Across centuries and across decades, Schneiderman, Chapman Catt and Street are not alone. In London in 1840, at the International Convention on Slavery, Elizabeth Cady Stanton and Lucretia Mott meet with women from Britain and the Empire. They are affronted and outraged at being required to downgrade their participation in the International Conference – a cause to which they are devoted through activism and intellect – through being hidden behind a curtain, listening to the debate from the gallery. Not only are women not entitled to be delegates. Not only are speaking rights denied them. They are not allowed to be seen.
The snub causes international rumblings. US women plan their first women’s conference forSeneca Falls, which takes place in 1848. Women’s wage justice is high on the agenda atSeneca Fallsand in Street’s Australian Women’s Charter, which affirms women’s right to engage in paid employment. Almost one hundred years later, Chapman Catt suggests that the old rights andwrongs set out in the Seneca Falls Declaration should be incorporated into the World Women’s Charter, forming the first chapter. Chapter two should incorporate the terms of the Australian Women’s Charter:
‘You should submit this rewritten Charter to such organisations inEnglandas seem most likely to join in a movement for endorsement and adoption. That Charter Mrs. Street could take with her wherever she goes and by such means as you think best, it should next be submitted to all countries …’
Fifty years after women meet at Seneca Falls, and almost fifty before debates about the content of the Women’s Charter, Life and Labor carries articles from women taking an internationalist view of the labour movement and women’s industrial struggle. Australians are contributors and even more closely associated with the journal. When in January 1906 she moves from Melbourne to Chicago, as first editor Henry brings with her journalistic expertise and respect gained in Australia. She brings along, too, her Women’s Movement activism and the support of confederates and mentors, Catherine Helen Spence amongst them. She carries letters of introduction from Spence to Susan B. Anthony, Jane Addams and Anna Garlin Spencer amongst others. She knows from direct experience, working internationally in the nineteenth and into the twentieth century, that the movement for women’s rights necessarily crosses national boundaries. So does Franklin. She joins Henry in the US in October of the same year, traveling via England. Soon she becomes joint editor of Life and Labor.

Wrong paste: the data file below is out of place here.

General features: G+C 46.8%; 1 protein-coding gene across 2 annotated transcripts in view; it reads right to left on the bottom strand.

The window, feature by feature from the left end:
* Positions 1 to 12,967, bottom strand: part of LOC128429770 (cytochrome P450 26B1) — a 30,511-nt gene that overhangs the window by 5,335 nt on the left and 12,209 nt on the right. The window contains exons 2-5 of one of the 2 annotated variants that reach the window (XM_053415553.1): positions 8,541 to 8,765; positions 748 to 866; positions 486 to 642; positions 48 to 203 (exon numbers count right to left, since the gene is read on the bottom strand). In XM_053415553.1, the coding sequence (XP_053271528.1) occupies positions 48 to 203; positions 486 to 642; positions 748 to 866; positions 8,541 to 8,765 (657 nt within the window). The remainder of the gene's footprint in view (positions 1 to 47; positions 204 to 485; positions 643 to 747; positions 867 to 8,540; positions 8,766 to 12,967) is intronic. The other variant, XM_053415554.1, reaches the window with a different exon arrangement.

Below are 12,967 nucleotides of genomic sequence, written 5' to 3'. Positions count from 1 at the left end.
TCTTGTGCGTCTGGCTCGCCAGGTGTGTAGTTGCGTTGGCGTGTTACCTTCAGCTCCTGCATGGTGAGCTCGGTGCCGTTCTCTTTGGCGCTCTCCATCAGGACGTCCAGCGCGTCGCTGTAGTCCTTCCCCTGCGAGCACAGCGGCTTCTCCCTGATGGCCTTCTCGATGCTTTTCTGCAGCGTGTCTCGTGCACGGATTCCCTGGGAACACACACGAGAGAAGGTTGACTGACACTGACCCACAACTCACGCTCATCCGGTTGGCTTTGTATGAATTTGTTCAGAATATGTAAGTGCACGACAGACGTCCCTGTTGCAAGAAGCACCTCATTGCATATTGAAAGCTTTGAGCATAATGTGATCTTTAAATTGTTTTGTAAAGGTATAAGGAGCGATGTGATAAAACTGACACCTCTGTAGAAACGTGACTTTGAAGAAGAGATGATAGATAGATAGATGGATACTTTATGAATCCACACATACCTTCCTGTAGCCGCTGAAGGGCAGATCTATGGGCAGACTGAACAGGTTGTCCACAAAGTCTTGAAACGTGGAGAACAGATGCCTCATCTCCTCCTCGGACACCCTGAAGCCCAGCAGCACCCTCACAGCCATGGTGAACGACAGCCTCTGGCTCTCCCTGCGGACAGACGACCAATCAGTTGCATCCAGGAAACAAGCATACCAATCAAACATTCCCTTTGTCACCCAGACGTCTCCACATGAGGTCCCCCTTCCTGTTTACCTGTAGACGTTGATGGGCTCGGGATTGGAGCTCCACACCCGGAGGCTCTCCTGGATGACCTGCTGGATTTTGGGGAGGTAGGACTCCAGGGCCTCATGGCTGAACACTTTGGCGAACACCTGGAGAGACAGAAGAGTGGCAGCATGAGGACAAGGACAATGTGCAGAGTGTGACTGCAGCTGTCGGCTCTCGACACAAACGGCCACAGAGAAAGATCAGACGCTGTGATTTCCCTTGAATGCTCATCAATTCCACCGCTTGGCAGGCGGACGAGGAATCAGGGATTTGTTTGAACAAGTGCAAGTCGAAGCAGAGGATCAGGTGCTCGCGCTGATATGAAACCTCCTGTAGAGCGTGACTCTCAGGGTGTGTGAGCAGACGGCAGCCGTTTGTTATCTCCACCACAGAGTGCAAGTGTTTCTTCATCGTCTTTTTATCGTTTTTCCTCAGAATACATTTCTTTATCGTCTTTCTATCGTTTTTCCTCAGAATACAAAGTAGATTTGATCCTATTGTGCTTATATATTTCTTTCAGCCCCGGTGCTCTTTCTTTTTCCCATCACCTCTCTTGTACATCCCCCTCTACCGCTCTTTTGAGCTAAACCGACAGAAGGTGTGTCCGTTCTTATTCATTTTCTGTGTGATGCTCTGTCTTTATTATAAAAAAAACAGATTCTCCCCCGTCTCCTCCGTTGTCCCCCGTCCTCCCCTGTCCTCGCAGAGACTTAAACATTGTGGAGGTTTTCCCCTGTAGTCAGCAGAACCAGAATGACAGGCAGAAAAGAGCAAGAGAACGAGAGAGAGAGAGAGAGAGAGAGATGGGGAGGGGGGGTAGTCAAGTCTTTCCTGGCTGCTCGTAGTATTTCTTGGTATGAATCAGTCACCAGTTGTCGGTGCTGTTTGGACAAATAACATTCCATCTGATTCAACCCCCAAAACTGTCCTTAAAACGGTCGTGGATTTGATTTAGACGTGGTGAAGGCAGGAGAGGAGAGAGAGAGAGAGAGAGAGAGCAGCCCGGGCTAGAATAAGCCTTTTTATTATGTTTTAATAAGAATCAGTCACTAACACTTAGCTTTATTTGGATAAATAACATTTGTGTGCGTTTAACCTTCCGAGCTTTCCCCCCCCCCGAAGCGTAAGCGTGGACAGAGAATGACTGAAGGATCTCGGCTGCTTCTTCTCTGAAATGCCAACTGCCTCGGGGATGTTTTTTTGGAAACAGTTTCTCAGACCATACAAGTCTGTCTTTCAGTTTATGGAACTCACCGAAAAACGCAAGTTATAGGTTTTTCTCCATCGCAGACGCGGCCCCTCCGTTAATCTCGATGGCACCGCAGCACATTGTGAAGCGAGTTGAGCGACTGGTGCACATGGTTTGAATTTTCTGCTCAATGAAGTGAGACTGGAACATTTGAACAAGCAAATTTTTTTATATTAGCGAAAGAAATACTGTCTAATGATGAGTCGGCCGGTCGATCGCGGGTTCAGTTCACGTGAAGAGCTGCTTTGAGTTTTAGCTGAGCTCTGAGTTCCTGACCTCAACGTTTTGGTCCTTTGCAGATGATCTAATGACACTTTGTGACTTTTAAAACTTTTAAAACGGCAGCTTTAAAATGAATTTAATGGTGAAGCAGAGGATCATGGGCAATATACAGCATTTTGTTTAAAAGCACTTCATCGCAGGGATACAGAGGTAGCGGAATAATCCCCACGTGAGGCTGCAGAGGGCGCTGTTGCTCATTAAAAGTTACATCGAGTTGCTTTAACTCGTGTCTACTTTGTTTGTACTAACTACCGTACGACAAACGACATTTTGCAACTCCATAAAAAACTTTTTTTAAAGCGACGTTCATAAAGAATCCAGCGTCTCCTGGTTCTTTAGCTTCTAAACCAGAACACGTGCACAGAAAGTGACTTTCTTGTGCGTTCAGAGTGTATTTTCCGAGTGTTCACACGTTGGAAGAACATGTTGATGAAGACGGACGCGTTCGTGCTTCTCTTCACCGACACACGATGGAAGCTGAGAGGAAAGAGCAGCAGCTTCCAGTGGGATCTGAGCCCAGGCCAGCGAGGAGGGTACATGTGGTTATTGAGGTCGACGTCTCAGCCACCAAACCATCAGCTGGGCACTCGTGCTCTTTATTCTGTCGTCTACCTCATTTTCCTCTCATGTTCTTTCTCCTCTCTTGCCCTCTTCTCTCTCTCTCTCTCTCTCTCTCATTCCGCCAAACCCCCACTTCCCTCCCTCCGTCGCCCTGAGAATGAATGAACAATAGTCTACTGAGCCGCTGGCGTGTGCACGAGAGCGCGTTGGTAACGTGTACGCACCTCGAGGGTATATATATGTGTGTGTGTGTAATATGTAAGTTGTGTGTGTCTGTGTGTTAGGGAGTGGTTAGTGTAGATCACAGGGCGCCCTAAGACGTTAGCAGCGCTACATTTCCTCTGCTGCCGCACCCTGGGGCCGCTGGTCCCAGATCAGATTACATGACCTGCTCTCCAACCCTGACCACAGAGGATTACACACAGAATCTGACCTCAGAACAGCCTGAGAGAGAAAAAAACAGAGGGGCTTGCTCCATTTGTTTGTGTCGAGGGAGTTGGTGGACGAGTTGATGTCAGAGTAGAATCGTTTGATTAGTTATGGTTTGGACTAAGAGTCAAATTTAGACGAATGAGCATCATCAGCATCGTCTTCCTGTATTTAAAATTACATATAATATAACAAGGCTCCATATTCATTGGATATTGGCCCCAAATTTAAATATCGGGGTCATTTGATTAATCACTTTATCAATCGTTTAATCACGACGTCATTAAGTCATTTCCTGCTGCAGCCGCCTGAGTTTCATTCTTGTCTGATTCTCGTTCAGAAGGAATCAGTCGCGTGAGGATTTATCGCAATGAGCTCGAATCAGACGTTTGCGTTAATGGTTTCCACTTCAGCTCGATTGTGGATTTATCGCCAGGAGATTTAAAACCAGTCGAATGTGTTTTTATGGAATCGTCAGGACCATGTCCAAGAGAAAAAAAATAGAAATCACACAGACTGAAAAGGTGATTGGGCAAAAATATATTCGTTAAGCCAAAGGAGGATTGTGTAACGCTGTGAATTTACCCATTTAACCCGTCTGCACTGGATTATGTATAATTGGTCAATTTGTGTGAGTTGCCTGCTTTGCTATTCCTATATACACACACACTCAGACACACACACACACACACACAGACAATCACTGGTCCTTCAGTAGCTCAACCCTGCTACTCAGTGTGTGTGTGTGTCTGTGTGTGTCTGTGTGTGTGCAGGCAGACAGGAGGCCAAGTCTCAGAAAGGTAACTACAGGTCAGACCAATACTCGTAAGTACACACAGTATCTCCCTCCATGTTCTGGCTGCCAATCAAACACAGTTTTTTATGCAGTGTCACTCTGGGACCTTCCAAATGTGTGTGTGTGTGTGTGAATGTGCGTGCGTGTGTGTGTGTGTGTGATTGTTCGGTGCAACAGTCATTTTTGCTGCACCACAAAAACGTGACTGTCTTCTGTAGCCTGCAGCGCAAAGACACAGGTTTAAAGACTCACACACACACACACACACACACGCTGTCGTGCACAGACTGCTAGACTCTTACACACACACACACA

Over the decades of her absence from Australia, Henry maintains her links with women at home. She corresponds with Muriel Heagney and in 1935 her words appear in the forward to Are Men Taking Women’s Jobs?
’Now the national conscience has at length been touched regarding women … the results may react upon the whole field of industry that men too may be the sharers in the benefits.’
… Women have always been international in their approach to Women’s Movement activism. The struggle for the vote engaged women from all over the world – Australian women travelling to the United Kingdom,United States,Canada and Europe to join their sisters in the struggle. Australian women gained the vote and the right to stand for Parliament in South Australiain 1894, and inWestern Australia women gained the vote in 1899. In 1902, women gained the right to vote in federal elections through the passage of legislation through the federal Parliament, and in 1903 the first women in the British Empire to stand for Parliament did so in Australian federal elections. The year before, 1902, when Vida Goldstein travelled the United States, President Theodore Roosevelt demanded to see her – as the only woman in North America who had the right to vote.
Jessie Ackerman was one Northern Hemisphere activist who went the other way – travelling some five times to Australia, as a journalist, and writing about her experiences in the 19th and early 20th century.
This internationalism is important when, at times, Women’s Movement activists appear to believe international activism became prominent in the 1970s and onward, only …
This is an extract from Dr Jocelynne A. Scutt’s UNSW PhD thesis ‘Wage Rage – The Struggle for Equal Pay and Pay Equity’ 2007. Her 1979 SJD thesis was on ‘Evidentiary Issues of Consent in Rape’ with the University of Michigan.